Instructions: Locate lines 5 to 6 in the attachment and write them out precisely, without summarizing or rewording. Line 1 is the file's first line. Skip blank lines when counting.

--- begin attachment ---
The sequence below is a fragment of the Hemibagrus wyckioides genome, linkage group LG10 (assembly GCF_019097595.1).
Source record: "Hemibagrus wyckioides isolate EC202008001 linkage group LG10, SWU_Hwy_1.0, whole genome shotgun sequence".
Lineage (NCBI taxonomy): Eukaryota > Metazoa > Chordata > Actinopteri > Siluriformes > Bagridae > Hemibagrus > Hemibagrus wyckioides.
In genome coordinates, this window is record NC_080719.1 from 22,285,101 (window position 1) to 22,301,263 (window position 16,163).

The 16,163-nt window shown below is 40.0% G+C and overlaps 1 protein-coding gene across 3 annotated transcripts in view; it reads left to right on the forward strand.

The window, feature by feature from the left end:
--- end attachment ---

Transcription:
The 16,163-nt window shown below is 40.0% G+C and overlaps 1 protein-coding gene across 3 annotated transcripts in view; it reads left to right on the forward strand.

The window, feature by feature from the left end: